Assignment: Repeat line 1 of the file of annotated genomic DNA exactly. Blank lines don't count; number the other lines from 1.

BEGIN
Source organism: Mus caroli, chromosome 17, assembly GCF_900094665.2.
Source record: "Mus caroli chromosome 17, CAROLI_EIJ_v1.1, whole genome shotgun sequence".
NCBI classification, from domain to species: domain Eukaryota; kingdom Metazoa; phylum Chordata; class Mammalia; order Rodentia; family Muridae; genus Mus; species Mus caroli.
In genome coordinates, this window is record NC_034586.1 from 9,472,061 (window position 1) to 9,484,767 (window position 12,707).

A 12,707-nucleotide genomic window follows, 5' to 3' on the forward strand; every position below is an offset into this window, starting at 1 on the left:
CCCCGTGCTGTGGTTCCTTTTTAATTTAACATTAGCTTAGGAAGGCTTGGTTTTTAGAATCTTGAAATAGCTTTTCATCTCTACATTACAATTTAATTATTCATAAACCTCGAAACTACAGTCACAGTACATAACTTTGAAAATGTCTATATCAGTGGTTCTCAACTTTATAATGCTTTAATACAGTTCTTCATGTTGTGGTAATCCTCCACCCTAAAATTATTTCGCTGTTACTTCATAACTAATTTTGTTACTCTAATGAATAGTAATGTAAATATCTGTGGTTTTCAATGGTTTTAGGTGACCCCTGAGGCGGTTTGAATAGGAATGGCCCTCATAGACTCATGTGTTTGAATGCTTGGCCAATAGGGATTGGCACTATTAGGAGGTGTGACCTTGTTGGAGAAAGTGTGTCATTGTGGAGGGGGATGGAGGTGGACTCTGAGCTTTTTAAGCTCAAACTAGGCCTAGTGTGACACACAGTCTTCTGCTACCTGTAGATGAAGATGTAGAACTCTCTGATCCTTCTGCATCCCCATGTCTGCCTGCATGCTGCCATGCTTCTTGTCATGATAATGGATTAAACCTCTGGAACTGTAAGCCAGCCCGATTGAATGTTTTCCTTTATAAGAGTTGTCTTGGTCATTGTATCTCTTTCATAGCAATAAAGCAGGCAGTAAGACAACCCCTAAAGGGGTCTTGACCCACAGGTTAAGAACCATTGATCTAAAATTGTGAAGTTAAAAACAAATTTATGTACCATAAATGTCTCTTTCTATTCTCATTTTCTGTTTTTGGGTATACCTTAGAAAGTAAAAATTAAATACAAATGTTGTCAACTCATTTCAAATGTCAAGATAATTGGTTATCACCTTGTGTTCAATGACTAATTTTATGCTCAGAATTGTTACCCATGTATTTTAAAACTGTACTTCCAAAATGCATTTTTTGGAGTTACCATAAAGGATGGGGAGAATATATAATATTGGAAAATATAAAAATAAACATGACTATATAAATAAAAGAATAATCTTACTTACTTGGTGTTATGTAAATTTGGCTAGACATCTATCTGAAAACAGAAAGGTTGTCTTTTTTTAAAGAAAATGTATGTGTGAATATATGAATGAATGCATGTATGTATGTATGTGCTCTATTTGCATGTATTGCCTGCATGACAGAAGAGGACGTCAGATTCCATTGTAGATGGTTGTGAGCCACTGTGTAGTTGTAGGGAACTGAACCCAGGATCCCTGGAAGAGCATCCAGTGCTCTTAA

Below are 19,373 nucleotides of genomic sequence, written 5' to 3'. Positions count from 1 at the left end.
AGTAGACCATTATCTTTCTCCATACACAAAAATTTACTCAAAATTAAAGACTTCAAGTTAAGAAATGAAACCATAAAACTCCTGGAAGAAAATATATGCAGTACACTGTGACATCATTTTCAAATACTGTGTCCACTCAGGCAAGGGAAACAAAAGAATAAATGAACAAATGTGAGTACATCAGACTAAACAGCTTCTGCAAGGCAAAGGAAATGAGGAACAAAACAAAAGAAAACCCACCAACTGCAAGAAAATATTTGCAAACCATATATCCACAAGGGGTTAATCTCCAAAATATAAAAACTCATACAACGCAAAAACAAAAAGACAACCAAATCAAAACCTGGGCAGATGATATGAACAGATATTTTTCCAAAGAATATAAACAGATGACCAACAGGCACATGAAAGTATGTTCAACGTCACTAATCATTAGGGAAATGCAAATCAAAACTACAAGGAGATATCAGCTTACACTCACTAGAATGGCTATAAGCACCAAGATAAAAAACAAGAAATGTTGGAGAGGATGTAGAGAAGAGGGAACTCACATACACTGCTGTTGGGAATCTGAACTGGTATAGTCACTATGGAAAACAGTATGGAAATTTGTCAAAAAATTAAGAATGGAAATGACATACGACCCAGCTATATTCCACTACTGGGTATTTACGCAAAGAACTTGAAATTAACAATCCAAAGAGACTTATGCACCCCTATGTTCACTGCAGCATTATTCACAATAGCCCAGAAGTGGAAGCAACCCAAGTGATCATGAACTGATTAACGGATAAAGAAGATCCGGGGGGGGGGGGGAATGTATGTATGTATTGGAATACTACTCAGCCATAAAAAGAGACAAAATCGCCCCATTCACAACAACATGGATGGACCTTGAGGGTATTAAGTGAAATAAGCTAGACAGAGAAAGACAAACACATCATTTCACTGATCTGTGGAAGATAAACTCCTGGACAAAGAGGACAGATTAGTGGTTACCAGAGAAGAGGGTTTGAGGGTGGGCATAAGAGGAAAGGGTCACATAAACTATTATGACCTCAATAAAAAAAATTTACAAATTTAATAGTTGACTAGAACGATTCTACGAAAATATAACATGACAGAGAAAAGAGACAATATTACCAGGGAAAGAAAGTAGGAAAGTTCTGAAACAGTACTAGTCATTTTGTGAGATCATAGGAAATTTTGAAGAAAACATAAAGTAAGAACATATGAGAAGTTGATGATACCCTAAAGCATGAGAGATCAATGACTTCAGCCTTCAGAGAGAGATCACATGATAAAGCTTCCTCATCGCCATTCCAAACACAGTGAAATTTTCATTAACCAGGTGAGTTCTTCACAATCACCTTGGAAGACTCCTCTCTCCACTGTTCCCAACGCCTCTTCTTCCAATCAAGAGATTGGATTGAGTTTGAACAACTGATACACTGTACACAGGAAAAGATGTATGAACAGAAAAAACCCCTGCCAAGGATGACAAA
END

Source organism: Mus caroli, chromosome 17, assembly GCF_900094665.2.